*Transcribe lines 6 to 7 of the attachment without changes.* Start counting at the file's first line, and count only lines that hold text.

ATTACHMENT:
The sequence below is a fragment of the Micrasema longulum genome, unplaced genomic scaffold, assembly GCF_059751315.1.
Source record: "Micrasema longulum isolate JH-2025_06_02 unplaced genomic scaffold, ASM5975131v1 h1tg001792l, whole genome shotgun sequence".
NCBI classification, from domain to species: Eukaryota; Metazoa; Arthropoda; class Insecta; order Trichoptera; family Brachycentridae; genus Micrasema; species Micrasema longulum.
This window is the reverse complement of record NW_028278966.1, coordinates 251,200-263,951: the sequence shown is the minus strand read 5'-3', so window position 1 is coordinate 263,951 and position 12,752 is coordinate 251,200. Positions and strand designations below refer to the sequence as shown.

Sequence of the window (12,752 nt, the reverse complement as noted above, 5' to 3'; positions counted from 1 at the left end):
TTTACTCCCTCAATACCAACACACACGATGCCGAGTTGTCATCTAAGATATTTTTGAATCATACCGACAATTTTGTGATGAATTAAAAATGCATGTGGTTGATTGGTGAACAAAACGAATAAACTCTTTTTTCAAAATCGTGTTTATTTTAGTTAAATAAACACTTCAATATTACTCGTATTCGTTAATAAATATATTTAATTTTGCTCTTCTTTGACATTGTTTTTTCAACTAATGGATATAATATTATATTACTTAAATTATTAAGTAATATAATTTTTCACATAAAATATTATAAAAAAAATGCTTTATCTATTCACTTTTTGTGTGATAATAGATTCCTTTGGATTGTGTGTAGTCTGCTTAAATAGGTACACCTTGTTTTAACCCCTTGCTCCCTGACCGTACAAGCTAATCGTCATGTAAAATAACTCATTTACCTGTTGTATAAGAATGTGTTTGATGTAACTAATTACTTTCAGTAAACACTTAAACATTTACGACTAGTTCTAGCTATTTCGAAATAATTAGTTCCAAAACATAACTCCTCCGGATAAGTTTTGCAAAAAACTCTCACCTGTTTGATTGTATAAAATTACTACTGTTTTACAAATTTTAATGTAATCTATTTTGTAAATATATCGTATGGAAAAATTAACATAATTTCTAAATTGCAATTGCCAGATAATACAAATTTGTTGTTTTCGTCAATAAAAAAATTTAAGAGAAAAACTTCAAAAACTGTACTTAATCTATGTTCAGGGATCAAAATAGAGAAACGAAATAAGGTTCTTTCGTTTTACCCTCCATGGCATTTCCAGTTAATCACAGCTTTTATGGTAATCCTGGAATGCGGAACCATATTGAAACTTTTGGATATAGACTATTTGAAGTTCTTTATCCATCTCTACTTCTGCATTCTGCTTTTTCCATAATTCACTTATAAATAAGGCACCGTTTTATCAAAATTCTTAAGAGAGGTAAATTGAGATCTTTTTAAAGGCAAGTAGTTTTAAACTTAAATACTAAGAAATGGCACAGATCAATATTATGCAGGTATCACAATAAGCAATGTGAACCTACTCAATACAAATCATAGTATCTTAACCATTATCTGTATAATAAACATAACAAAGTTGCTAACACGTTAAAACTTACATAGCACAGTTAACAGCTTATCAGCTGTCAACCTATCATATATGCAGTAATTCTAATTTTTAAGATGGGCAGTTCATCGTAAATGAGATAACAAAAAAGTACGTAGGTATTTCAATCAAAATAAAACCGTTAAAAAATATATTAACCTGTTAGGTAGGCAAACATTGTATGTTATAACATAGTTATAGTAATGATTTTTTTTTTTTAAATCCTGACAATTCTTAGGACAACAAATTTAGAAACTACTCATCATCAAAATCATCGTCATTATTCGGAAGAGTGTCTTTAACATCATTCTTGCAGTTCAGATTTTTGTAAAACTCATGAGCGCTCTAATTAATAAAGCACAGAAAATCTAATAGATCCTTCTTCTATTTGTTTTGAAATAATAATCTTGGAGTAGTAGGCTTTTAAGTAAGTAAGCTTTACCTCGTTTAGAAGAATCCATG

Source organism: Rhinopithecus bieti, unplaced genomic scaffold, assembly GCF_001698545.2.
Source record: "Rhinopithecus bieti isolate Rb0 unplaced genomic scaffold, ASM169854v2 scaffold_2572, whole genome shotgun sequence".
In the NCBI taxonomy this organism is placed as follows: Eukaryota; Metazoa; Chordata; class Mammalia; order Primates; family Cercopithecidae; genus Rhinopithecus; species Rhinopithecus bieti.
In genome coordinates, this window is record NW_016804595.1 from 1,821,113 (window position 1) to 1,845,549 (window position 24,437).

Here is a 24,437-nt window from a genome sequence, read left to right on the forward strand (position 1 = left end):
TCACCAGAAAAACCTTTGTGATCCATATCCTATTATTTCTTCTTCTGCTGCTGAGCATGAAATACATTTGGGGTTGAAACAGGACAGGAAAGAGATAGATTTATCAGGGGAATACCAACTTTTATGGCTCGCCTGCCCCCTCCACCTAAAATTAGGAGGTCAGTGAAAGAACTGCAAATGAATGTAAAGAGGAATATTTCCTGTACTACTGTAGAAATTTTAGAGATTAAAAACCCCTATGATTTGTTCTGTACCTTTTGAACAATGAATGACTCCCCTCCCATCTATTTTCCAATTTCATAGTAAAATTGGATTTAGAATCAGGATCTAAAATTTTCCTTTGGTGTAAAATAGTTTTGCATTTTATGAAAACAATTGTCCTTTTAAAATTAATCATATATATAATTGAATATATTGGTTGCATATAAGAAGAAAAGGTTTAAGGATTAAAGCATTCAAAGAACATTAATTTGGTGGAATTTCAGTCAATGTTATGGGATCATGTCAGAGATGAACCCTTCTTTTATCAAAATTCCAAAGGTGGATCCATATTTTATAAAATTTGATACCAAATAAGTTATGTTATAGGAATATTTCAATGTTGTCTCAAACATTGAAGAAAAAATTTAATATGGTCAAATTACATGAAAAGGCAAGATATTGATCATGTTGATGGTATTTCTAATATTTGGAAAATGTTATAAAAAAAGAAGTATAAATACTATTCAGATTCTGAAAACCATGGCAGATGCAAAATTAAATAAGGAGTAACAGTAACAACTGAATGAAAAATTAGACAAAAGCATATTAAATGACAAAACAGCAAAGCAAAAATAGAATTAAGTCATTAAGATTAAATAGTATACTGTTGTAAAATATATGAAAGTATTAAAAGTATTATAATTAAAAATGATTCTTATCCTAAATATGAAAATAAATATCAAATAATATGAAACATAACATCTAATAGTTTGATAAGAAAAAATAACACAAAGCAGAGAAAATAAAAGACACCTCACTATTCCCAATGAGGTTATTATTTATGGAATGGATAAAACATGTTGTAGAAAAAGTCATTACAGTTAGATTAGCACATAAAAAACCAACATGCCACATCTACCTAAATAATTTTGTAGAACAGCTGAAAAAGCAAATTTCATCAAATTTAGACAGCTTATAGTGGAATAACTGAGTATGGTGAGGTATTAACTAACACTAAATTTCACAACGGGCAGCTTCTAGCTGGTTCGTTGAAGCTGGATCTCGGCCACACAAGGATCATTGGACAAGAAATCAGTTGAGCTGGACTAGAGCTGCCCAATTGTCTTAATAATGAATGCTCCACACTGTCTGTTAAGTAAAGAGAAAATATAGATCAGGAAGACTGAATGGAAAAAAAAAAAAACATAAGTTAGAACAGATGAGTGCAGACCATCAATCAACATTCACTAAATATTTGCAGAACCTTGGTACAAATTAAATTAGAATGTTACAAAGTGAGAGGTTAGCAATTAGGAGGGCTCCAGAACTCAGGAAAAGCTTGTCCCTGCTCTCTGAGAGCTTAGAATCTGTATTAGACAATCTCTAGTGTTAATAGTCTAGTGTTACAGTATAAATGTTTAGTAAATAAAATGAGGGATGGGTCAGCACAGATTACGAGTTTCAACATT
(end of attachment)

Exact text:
TTTACTCCCTCAATACCAACACACACGATGCCGAGTTGTCATCTAAGATATTTTTGAATCATACCGACAATTTTGTGATGAATTAAAAATGCATGTGGTTGATTGGTGAACAAAACGAATAAACTCTTTTTTCAAAATCGTGTTTATTTTAGTTAAATAAACACTTCAATATTACTCGTATTCGTTAATAAATATATTTAATTTTGCTCTTCTTTGACATTGTTTTTTCAACTAATGGATATAATATTATATTACTTAAATTATTAAGTAATATAATTTTTCACATAAAATATTATAAAAAAAATGCTTTATCTATTCACTTTTTGTGTGATAATAGATTCCTTTGGATTGTGTGTAGTCTGCTTAAATAGGTACACCTTGTTTTAACCCCTTGCTCCCTGACCGTACAAGCTAATCGTCATGTAAAATAACTCATTTACCTGTTGTATAAGAATGTGTTTGATGTAACTAATTACTTTCAGTAAACACTTAAACATTTACGACTAGTTCTAGCTATTTCGAAATAATTAGTTCCAAAACATAACTCCTCCGGATAAGTTTTGCAAAAAACTCTCACCTGTTTGATTGTATAAAATTACTACTGTTTTACAAATTTTAATGTAATCTATTTTGTAAATATATCGTATGGAAAAATTAACATAATTTCTAAATTGCAATTGCCAGATAATACAAATTTGTTGTTTTCGTCAATAAAAAAATTTAAGAGAAAAACTTCAAAAACTGTACTTAATCTATGTTCAGGGATCAAAATAGAGAAACGAAATAAGGTTCTTTCGTTTTACCCTCCATGGCATTTCCAGTTAATCACAGCTTTTATGGTAATCCTGGAATGCGGAACCATATTGAAACTTTTGGATATAGACTATTTGAAGTTCTTTATCCATCTCTACTTCTGCATTCTGCTTTTTCCATAATTCACTTATAAATAAGGCACCGTTTTATCAAAATTCTTAAGAGAGGTAAATTGAGATCTTTTTAAAGGCAAGTAGTTTTAAACTTAAATACTAAGAAATGGCACAGATCAATATTATGCAGGTATCACAATAAGCAATGTGAACCTACTCAATACAAATCATAGTATCTTAACCATTATCTGTATAATAAACATAACAAAGTTGCTAACACGTTAAAACTTACATAGCACAGTTAACAGCTTATCAGCTGTCAACCTATCATATATGCAGTAATTCTAATTTTTAAGATGGGCAGTTCATCGTAAATGAGATAACAAAAAAGTACGTAGGTATTTCAATCAAAATAAAACCGTTAAAAAATATATTAACCTGTTAGGTAGGCAAACATTGTATGTTATAACATAGTTATAGTAATGATTTTTTTTTTTTAAATCCTGACAATTCTTAGGACAACAAATTTAGAAACTACTCATCATCAAAATCATCGTCATTATTCGGAAGAGTGTCTTTAACATCATTCTTGCAGTTCAGATTTTTGTAAAACTCATGAGCGCTCTAATTAATAAAGCACAGAAAATCTAATAGATCCTTCTTCTATTTGTTTTGAAATAATAATCTTGGAGTAGTAGGCTTTTAAGTAAGTAAGCTTTACCTCGTTTAGAAGAATCCATG

Source organism: Rhinopithecus bieti, unplaced genomic scaffold, assembly GCF_001698545.2.